Gary Berntsen is a decorated former Central Intelligence Agency (CIA) career officer who served in the Directorate of Operations between October 1982 and June 2005. During his time at the CIA, he served as a CIA Station Chief on three separate occasions and led several of CIA’s most important counterterrorism deployments including the United States’ response to the East Africa Embassy bombings and the 9/11 attacks. He was awarded the Distinguished Intelligence Medal in 2000 and the Intelligence Star in 2004. He ran for the US Senate in 2010 for Chuck Schumer's seat, but lost the Republican primary to Jay Townsend, who in turn lost the general election.

History[edit | edit source]

Berntsen grew up in Smithtown, Long Island, a suburb of New York City. When Berntsen was seventeen, he tried to join the United States Army but his parents would not sign the enlistment contract. He waited until his eighteenth birthday when he decided to enlist in the Air Force. Berntsen served for four years as a Crash Firefighter in the Air Force, including tours in Alaska and Korea. During his time in the United States Air Force he became obsessed with educating himself, which he did by reading biographies and enrolling in the Air Force's self-study program, acing several courses. Berntsen also spent much of his time in the gym or skydiving. After Berntsen's time as a firefighter he became a full-time college student where he majored in Political Science and minored in Russian Studies. He attended the U.S. Marine Corps Platoon Leader Class for two summers. However, before he was commissioned in the Marine Corps, he was recruited into the CIA.[1]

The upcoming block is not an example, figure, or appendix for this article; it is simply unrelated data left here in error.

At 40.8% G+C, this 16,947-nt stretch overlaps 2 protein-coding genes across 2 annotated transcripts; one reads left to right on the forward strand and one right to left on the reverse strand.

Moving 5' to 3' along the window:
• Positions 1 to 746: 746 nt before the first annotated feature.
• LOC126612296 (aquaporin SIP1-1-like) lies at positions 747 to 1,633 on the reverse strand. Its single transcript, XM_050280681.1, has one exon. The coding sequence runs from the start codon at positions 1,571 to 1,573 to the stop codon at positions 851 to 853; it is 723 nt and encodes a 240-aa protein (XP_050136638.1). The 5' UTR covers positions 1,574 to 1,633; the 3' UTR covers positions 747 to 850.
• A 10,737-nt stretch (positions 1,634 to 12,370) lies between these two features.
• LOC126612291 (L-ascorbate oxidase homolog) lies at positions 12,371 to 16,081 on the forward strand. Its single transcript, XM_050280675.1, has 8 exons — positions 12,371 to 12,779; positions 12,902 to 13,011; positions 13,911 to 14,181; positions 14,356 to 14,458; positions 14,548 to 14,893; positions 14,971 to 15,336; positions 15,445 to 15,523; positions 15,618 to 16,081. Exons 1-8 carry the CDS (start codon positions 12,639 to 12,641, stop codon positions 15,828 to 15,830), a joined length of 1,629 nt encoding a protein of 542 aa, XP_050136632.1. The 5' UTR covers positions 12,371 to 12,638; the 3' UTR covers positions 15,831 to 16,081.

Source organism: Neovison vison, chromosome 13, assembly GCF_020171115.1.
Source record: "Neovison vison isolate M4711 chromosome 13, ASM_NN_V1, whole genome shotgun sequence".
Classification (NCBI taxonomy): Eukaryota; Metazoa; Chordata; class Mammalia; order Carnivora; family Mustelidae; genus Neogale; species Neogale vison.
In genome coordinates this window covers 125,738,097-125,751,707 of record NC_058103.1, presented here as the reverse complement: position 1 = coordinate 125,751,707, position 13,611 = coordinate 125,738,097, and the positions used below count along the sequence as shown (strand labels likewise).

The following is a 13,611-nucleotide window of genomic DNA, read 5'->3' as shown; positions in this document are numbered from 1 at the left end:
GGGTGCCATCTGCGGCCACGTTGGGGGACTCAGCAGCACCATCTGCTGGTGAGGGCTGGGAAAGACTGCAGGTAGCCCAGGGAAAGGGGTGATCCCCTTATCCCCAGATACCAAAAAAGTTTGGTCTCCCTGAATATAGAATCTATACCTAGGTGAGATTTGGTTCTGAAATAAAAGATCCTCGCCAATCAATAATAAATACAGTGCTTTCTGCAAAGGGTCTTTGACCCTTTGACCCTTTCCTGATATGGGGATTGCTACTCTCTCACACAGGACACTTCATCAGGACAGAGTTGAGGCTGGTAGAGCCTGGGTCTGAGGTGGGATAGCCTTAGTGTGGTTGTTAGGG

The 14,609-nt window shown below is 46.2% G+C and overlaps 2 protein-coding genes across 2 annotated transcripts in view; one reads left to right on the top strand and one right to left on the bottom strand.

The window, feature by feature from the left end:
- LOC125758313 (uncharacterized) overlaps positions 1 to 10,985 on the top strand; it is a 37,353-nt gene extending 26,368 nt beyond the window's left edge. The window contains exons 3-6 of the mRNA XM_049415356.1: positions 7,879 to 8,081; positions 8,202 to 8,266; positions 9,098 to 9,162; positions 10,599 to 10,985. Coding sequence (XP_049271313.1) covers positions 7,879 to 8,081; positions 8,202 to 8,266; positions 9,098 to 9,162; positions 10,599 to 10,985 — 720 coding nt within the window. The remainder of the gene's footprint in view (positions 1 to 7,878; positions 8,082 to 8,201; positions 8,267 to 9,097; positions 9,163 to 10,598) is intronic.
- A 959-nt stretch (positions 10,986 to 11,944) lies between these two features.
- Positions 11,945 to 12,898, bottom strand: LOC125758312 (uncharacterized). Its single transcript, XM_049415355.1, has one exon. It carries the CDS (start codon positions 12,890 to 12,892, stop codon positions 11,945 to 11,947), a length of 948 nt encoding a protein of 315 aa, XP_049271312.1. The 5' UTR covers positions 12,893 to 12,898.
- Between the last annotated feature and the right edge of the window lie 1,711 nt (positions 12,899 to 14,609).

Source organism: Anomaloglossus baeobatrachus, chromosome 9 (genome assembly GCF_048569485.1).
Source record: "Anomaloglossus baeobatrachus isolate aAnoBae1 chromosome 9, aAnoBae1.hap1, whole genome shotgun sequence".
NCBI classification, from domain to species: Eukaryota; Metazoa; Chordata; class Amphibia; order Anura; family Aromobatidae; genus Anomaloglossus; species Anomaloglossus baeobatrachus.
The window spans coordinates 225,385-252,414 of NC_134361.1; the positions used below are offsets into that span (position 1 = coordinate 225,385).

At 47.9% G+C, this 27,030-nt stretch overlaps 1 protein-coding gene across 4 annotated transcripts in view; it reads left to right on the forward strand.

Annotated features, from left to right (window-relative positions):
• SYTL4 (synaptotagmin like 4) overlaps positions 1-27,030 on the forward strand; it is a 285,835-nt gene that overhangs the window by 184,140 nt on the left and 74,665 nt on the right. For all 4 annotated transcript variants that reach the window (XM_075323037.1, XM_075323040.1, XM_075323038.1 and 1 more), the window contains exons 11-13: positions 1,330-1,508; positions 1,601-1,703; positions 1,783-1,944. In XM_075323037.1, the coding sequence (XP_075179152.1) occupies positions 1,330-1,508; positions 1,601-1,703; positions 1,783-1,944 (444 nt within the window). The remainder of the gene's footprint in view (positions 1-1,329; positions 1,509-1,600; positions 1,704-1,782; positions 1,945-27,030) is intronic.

CIA career[edit | edit source]

In August 1998 Berntsen led the response team to the U.S. Embassy in Dar es Salaam. The subsequent investigation led to the capture of some 21 individuals involved with the planning and execution of the attacks.[2]

Berntsen went to Afghanistan in March 2000 as a part of a CIA team that planned on capturing a senior Al Qaeda leader. Berntsen writes that though leaders at the CIA, particularly Cofer Black and Henry Crumpton "had shown a willingness to plan and execute risky missions,"[3] top US government leadership including President Bill Clinton and CIA Director George Tenet were unprepared to take the increased risks. It is recognized that the environment for covert CIA operations in areas of Central Asia significantly shifted after the September 11 attacks in 2001 on New York City and Washington, D.C. The legitimacy for conducting such operations received widespread recognition and the actions carried out by CIA personnel after the attacks allowed for greater efficacy in targeting Al Qaeda personnel planning and conducting operations against US interests. Furthermore, Berntsen's mission was also undermined by a CIA station chief in a neighboring country, dubbed Lawrence, who contacted CIA Headquarters calling for the mission to be called off. The mission was never executed and the CIA's indecision would lead the Northern Alliance's leader Ahmad Shah Massoud to conclude that the US was "not serious"[4] about fighting the Taliban.

In December 2001, Berntsen served as the Commander of all CIA forces in Eastern Afghanistan and led the agency’s Jawbreaker team in Tora Bora.[5] With a new President and the United States rattled by 9/11, Berntsen returned to Afghanistan with significantly different instructions. On September 19, 2001, Cofer Black, head of the CIA’s Counterterrorist Center told Berntsen, "You have one mission. Go find the al-Qaeda and kill them. We’re going to eliminate them. Get bin Laden, find him. I want his head in a box.… I want to take it down and show the president."[6]